A single harvest reduced biomass to 10 to 25
watermilfoil in Wisconsin.
cent of the original level; three harvests 1 month apart essentially
Reduced growth in the following year was most
all plant material.
apparent in plots harvested three times in the preceding summer, and was
apparently due to cutting of root crowns.
Wile et al.
and Conyers and Cooke (1983) also found excellent control in
northern lakes if the cutter bar was operated in the sediments so as to cut
(1986) investigated the effects of harvesting
frequency and technique on regrowth of a dense infestation of
They found that season-long control of this plant could be achieved
with one harvest if the plant root crowns were also harvested.
By way of con-
trast, Anderson (1984) followed the regrowth of Eurasian watermilfoil, in
Reservoir, Ohio) as Cooke and
another area of the same reservoir
after the plants had been harvested with the traditional
method in which
to 5-cm stumps are left and few if any root crowns are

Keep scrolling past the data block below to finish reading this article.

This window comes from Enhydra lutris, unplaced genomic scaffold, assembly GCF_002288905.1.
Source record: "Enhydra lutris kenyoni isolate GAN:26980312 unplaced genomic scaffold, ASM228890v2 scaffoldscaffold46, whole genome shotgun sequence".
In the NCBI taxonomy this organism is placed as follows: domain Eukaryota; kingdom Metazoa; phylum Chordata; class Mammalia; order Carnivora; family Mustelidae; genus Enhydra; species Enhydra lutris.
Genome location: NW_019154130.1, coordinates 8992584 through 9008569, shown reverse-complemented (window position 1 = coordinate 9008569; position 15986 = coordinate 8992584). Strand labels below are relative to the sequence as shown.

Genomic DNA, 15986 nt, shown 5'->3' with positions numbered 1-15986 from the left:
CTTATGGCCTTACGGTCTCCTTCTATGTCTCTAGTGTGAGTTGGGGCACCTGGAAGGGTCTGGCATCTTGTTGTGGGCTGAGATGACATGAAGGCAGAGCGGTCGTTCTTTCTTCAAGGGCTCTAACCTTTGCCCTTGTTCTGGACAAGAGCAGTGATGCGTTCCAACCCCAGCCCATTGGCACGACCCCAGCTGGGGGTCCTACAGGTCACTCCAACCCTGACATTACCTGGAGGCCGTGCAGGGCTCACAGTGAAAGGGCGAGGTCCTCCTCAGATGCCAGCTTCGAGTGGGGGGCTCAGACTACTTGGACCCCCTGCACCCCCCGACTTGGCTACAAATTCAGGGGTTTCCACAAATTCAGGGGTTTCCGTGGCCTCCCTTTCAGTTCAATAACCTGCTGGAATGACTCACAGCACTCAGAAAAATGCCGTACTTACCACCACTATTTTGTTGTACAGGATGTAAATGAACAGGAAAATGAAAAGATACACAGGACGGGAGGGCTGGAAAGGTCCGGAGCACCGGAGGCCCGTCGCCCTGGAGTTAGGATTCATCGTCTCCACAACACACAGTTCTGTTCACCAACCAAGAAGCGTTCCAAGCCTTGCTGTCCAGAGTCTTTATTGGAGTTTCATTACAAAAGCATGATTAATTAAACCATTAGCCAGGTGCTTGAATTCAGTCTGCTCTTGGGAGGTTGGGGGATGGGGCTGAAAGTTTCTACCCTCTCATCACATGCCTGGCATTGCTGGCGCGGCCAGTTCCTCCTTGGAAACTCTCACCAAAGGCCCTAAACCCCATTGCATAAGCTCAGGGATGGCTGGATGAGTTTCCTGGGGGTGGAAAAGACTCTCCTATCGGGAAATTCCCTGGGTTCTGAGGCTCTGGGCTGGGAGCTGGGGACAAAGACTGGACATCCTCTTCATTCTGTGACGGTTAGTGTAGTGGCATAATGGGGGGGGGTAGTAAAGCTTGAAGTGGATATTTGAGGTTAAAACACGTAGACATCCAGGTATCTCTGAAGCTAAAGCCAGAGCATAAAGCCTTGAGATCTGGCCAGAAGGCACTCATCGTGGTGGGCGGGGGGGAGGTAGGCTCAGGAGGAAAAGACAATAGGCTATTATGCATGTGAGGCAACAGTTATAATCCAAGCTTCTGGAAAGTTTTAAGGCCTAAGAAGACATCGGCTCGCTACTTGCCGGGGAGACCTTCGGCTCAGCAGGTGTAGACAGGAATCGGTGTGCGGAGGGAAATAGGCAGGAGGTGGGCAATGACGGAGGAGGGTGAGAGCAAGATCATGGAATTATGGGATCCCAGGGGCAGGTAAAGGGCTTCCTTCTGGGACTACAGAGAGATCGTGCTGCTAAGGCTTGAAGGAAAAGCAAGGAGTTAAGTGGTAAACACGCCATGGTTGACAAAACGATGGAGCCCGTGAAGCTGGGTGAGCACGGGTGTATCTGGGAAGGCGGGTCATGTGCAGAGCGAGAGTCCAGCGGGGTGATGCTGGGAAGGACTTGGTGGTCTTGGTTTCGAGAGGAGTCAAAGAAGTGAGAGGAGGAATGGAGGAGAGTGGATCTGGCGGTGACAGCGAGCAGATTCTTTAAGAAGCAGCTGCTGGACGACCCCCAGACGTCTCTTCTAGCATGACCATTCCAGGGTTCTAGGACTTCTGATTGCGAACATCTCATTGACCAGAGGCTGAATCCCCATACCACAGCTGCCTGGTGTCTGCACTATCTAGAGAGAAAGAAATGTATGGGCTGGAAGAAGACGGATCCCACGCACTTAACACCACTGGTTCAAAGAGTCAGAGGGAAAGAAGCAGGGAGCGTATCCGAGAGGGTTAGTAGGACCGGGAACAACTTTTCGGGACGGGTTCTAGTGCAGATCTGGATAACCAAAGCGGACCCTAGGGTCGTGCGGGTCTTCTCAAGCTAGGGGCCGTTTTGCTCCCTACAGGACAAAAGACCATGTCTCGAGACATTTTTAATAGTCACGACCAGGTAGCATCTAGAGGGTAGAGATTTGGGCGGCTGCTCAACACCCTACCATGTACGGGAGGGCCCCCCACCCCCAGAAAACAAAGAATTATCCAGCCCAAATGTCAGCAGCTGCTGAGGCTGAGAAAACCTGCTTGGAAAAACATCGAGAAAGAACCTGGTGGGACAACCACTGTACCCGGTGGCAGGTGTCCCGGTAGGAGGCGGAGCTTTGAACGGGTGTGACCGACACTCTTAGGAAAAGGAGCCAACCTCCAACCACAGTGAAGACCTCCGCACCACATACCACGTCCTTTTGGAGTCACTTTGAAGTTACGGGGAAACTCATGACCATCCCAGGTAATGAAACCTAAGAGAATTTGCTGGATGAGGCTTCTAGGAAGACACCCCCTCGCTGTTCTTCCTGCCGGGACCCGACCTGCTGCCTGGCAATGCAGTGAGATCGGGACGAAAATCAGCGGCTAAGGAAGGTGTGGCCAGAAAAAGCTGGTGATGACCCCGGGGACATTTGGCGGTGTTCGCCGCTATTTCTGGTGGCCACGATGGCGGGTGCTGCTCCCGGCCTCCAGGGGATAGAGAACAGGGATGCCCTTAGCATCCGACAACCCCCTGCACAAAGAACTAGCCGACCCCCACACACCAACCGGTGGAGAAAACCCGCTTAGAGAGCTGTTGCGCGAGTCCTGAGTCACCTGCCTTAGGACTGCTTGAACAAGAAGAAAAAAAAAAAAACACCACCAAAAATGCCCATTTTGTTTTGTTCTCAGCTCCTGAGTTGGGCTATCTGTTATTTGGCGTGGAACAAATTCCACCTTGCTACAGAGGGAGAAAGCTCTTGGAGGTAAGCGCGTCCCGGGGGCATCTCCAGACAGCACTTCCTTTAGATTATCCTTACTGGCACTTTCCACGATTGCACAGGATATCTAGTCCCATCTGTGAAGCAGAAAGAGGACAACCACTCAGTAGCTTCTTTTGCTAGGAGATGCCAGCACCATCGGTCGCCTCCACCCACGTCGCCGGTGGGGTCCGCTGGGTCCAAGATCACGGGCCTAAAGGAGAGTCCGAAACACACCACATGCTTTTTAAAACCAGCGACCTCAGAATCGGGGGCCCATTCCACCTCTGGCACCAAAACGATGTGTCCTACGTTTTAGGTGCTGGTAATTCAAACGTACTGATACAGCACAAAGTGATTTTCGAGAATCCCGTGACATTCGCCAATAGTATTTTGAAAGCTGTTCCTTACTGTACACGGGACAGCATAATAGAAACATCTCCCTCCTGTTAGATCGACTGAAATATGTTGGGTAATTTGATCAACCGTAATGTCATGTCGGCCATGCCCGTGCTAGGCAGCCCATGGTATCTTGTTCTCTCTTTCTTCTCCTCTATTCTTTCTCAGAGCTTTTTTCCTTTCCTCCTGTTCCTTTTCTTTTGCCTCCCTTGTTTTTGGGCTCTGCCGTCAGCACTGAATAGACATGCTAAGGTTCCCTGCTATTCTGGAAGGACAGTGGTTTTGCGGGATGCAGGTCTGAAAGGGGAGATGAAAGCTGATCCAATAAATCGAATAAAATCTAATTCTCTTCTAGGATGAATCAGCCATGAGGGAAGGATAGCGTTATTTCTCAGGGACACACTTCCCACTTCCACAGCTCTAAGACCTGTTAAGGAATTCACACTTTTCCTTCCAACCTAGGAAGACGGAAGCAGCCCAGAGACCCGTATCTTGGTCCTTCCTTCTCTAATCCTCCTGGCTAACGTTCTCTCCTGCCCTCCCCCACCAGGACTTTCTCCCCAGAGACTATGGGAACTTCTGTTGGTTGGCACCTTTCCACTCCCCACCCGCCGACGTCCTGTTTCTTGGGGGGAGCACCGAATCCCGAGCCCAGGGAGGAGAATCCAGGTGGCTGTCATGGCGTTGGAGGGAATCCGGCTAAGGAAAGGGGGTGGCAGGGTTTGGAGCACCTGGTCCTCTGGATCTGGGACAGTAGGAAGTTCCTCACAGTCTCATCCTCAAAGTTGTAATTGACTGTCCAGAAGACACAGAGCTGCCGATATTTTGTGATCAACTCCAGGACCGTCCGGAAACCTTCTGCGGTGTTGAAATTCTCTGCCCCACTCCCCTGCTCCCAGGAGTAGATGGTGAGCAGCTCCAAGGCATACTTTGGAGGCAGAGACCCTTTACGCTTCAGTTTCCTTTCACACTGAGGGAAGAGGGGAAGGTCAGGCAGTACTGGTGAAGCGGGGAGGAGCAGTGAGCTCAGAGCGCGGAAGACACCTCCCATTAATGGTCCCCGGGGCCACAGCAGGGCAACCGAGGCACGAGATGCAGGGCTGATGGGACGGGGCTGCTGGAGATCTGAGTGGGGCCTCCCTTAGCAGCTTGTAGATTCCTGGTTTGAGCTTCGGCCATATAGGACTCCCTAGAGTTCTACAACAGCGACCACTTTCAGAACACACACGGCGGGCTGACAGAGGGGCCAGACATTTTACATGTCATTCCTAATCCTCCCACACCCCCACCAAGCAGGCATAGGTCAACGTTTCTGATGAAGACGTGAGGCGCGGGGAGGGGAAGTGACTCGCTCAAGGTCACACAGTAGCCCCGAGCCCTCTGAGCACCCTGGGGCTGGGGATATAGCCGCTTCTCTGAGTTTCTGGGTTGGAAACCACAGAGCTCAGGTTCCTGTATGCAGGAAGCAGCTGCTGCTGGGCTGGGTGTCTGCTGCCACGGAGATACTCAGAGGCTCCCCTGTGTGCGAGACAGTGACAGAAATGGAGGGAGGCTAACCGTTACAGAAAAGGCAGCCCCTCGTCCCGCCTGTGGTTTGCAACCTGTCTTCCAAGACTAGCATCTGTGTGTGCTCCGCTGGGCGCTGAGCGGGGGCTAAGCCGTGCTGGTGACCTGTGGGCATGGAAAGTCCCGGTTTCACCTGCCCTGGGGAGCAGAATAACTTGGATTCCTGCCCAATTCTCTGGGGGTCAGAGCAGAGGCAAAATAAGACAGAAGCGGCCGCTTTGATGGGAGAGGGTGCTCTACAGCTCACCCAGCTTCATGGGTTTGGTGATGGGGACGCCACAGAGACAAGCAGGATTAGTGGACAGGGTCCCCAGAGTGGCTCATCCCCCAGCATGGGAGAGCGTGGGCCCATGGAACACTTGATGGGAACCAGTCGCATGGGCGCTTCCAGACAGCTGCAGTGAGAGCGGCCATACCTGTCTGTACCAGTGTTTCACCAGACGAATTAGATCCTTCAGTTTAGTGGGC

Anderson found that the milfoil biomass in the harvested area
equaled the original biomass and the biomass of a control area within 21 days.
While the technique of cutting and removing root crowns may be more
consuming and can produce damage to cutter blades, the harvested area may not
Further testing of this approach is needed.
require a second harvest.
Some macrophyte species are more affected by harvesting than others.
Nicholson (1981) has suggested that harvesting promoted milfoil growth in
Chautauqua Lake (New York) because this plant can spread and become estab-
lished from fragments.
Other species, such as the pondweed Potamogeton, which
can be a severe nuisance in reservoirs, are susceptible to harvesting because
they emphasize sexual reproduction and regenerate poorly from fragments.
Pondweeds therefore might be replaced by milfoil in harvested reservoirs where
both species are present.
Efficiency is related to the density of plants, the size of the area to
be harvested, the number of harvesters available, the presence of obstacles in
the water, and the distance of disposal sites from harvesting areas.
example, some lakes in British Columbia
Cooke et al. 1986) have
very narrow bands of dense milfoil beds along their length.
Personal Couununication, 1986, P. R.
British Columbia Ministry of
Environment, Vancouver, BC.